“From the interim results, we can already see a trend in the lack of awareness of the link between type 2 diabetes and cardiovascular disease among people with type 2 diabetes,” said Professor Nam Cho, President of IDF. “Following analysis of the full results, we hope to gain more valuable insights that can be used to inform strategies and tangible actions for promoting change in the diabetes community.”

Online Course for Healthcare Professionals

The IDF School of Diabetes has recently launched an online short course on diabetes and CVD targeting healthcare professionals caring for people with diabetes. The module aims to discuss the link between diabetes and cardiovascular disease, reviews types of CVD complication, its pathophysiology, screening and diagnostic tests and management strategies for CVD complications.

The course is freely accessible without any fees, after registering at the IDF School of Diabetes . The course takes one hour to be completed and is comprised of several parts: initial self-evaluation and pre-test; training on diabetes and CVD module; and finishing with the post-test and a final self-evaluation. On successful completion, participants are awarded with a Certification of Completion and 1 European CME credit (ECMEC®). Since February 2018, over one-hundred fifty enrollees have given the course an average rating of 4.6 out of 5.

In continuation of these efforts, IDF will shortly launch an online interactive diabetes and CVD educational and awareness tool targeting people with or at risk of type 2 diabetes, caregivers, and the public. The tool aims to guide people through a process that generates insightful conclusions, increases knowledge, encourages positive lifestyle, and empowers people with diabetes to improve self-management decisions and actions.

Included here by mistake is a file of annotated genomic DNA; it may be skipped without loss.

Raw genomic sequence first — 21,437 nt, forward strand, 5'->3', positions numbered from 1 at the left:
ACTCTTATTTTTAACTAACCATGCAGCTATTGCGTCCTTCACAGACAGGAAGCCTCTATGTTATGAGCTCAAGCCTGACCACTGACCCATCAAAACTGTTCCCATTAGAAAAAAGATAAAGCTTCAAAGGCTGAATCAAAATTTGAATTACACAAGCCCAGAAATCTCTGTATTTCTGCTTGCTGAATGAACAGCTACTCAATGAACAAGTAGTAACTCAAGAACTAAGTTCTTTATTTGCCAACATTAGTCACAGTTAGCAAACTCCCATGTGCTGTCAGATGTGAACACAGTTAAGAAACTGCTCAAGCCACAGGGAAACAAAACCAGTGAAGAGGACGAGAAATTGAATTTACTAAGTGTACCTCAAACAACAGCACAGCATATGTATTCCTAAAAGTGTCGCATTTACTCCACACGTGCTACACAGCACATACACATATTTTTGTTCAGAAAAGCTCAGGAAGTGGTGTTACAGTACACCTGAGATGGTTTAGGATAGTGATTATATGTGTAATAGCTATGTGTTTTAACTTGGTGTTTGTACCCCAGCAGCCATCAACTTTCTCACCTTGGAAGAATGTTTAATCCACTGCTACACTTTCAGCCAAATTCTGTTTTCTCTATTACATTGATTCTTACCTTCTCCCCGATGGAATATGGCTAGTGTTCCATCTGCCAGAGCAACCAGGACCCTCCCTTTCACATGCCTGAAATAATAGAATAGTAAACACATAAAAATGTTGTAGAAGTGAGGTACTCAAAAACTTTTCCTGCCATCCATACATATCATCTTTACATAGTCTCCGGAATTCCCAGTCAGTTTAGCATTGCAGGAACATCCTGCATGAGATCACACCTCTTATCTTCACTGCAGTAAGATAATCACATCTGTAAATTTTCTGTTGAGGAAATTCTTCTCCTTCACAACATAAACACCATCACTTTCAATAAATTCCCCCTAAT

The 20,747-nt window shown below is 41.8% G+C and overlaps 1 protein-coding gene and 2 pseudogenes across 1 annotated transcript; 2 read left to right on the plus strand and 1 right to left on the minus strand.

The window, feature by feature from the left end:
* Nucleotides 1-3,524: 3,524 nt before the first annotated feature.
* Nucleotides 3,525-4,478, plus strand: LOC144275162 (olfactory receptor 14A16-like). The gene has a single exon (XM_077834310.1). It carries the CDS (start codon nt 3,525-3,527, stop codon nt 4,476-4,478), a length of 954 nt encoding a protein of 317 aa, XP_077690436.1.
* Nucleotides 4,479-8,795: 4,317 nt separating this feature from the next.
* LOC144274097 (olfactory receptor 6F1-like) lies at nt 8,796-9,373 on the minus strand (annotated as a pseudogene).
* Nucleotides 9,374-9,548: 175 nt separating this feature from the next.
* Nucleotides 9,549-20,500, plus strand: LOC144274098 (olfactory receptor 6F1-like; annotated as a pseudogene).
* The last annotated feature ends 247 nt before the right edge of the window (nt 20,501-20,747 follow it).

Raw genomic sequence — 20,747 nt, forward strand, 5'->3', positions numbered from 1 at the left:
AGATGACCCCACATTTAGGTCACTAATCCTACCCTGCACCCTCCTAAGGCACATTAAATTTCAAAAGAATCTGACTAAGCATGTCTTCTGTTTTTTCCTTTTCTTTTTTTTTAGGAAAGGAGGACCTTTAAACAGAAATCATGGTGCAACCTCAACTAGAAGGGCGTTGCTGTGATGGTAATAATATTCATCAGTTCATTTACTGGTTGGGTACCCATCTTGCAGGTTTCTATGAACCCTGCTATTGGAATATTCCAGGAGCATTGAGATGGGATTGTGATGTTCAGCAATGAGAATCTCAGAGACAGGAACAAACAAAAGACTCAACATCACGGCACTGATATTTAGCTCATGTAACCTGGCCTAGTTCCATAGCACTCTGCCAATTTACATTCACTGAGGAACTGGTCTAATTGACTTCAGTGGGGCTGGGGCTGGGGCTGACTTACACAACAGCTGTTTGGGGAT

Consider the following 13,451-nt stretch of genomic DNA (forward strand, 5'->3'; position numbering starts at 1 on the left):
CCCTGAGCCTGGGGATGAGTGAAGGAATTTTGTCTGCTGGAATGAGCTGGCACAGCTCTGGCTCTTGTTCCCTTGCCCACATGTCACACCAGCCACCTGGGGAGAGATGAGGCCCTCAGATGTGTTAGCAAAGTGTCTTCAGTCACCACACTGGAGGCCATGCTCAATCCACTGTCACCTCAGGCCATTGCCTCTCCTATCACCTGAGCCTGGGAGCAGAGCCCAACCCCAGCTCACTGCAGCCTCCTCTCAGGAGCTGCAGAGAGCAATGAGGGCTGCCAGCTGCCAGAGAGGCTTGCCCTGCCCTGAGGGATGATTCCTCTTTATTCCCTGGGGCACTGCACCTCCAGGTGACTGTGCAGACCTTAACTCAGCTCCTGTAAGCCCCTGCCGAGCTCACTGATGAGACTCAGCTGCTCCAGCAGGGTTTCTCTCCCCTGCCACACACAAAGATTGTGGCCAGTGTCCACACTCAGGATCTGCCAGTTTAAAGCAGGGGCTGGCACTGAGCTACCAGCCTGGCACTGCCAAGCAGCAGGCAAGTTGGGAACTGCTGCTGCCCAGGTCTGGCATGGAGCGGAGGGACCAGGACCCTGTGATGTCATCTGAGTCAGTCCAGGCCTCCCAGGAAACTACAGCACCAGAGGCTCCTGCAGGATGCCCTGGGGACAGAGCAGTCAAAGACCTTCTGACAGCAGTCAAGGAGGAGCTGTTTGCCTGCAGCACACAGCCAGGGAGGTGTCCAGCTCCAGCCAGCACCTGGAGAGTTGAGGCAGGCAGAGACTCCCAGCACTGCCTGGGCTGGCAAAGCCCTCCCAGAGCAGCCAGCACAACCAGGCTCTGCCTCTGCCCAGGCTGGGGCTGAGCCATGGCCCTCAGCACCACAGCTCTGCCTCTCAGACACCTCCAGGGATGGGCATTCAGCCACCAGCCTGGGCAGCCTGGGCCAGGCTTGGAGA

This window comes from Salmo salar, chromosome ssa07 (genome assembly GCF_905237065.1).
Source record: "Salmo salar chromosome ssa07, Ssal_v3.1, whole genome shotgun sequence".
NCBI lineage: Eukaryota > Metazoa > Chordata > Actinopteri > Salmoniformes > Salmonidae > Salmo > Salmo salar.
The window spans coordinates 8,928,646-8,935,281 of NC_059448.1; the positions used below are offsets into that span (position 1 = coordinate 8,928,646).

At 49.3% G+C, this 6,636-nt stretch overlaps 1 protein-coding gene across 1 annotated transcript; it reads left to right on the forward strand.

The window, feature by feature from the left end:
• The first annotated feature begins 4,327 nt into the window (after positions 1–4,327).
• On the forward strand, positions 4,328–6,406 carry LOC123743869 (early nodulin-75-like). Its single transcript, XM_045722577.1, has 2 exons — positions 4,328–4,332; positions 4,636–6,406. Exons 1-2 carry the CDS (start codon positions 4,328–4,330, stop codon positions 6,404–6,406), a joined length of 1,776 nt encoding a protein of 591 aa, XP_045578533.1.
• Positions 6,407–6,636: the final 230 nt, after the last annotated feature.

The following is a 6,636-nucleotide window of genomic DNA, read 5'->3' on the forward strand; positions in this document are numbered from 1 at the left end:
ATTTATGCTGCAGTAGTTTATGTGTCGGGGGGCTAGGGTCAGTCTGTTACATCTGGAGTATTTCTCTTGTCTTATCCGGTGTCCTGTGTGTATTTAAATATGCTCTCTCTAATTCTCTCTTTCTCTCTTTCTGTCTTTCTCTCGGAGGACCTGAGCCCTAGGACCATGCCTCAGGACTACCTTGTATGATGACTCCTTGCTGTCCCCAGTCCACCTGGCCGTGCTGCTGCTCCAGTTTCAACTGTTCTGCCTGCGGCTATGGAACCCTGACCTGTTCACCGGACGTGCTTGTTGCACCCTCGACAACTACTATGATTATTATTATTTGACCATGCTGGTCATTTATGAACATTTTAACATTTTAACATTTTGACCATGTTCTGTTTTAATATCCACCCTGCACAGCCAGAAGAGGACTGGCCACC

Advocacy Toolkit

IDF has developed a CVD in Diabetes advocacy toolkit for people living with diabetes and CVD, their caregivers, patient organisations, the media and local and national health authorities to advocate on helping to reduce the incidence of CVD in diabetes. This toolkit highlights relevant IDF, World Health Organization (WHO) and World Heart Federation (WHF) policies and key messages on CVD in diabetes. The toolkit provides an outline on how to develop a customised advocacy plan in seven steps, tailored to local context and environment and it includes a comprehensive package consisting of an elevator pitch, fact sheet and recommended solutions. To bring further attention to CVD in Diabetes, IDF created an advocacy video where people living diabetes from the seven IDF regions share about their experience on living with diabetes and the risk of CVD.

IDF School of Diabetes Diabetes and CVD course visual
IDF Advocacy Toolkit on CVD and Diabetes cover

BySuvi Karuranga

Suvi Karuranga is Epidemiology Manager at the International Diabetes Federation. She has five years international experience in global health research, access to medicines and programme development. She holds a master’s degree in public health from the Lund University and has a clinical background as a public health nurse in Europe and Africa.

By Anne Wiebke Ohlrogge

Anne Wiebke Ohlrogge (MSc) is currently a Junior Professional Officer at the International Diabetes Federation global office. She has a Bachelor and a Master Degree of Science in European Public Health (Governance & Leadership) from Maastricht University.